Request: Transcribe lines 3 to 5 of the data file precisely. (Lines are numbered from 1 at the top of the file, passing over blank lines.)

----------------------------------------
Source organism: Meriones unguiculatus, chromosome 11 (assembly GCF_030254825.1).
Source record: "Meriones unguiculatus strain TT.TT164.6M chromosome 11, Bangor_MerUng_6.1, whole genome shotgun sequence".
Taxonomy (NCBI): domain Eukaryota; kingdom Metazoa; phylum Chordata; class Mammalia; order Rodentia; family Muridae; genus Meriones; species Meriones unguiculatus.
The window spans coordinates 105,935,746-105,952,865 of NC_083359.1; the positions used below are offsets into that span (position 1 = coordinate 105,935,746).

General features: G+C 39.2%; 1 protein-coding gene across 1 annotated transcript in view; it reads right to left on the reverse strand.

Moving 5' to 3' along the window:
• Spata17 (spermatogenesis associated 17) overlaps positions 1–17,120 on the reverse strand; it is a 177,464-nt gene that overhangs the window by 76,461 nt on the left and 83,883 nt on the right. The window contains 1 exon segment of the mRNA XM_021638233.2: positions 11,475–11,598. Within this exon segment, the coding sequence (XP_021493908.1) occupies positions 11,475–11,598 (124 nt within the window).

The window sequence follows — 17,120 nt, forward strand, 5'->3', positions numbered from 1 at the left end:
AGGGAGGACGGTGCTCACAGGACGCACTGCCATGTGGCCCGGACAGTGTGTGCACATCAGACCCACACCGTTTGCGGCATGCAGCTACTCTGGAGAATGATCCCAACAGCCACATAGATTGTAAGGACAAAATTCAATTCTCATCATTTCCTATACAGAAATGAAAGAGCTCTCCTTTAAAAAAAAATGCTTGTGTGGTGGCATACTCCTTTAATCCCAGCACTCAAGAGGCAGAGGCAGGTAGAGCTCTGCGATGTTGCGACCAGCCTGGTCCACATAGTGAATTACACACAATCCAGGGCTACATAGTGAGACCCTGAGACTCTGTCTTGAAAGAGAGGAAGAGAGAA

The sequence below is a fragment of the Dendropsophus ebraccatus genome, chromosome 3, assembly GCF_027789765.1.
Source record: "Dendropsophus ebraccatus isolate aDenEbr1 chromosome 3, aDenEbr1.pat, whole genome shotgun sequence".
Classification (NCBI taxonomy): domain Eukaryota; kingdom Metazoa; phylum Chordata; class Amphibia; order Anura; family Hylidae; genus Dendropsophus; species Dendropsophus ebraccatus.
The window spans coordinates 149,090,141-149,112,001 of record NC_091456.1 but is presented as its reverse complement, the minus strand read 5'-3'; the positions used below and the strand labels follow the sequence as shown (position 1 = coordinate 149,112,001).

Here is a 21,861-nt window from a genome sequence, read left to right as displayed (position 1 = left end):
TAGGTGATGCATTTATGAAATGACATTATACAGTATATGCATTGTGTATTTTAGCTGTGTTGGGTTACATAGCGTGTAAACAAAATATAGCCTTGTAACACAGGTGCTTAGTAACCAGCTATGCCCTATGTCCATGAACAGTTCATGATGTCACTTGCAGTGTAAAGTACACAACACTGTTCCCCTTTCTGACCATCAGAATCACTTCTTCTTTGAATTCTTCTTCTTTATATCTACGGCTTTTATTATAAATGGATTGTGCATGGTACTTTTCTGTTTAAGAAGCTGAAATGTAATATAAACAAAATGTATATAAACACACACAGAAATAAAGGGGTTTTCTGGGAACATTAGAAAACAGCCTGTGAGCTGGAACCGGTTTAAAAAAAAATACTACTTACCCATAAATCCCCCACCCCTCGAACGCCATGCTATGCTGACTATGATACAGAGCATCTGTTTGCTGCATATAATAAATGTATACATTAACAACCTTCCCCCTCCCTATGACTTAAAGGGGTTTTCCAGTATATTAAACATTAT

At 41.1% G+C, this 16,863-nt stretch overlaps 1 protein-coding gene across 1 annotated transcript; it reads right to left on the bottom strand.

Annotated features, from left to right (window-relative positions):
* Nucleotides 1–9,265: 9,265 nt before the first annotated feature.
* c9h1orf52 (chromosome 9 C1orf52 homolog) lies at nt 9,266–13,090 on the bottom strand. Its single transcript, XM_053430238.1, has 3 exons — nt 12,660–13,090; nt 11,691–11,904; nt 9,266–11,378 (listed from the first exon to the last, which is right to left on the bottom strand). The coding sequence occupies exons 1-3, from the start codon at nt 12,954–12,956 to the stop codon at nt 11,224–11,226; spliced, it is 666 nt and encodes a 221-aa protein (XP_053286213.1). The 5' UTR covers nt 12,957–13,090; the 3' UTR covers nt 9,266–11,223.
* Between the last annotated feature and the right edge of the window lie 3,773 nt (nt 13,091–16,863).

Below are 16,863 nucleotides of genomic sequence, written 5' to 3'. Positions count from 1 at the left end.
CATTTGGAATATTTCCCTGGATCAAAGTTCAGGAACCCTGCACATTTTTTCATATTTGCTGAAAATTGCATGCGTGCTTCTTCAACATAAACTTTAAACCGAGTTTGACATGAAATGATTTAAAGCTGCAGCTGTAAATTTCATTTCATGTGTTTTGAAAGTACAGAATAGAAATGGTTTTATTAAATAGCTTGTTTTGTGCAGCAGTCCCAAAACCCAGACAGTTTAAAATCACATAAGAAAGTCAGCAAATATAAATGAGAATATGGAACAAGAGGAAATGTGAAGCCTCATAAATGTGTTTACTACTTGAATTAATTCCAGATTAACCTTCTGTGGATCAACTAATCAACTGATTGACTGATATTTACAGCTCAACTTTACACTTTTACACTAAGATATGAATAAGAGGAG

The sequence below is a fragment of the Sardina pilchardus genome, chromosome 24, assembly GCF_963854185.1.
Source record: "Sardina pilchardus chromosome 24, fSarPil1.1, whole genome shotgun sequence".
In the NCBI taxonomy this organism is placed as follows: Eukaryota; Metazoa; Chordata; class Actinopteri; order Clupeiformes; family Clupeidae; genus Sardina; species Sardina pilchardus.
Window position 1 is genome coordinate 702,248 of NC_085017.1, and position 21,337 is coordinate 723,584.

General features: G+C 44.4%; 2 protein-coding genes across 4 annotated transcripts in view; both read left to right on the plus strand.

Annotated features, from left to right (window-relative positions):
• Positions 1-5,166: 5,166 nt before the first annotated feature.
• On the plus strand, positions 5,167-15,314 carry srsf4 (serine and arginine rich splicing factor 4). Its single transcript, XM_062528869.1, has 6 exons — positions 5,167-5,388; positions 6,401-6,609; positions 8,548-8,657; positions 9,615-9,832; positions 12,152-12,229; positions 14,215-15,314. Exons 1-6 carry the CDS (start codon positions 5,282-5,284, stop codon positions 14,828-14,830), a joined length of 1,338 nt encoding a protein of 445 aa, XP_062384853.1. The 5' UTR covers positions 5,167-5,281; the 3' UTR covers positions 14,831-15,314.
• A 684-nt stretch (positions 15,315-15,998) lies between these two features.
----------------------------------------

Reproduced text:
Taxonomy (NCBI): domain Eukaryota; kingdom Metazoa; phylum Chordata; class Mammalia; order Rodentia; family Muridae; genus Meriones; species Meriones unguiculatus.
The window spans coordinates 105,935,746-105,952,865 of NC_083359.1; the positions used below are offsets into that span (position 1 = coordinate 105,935,746).

General features: G+C 39.2%; 1 protein-coding gene across 1 annotated transcript in view; it reads right to left on the reverse strand.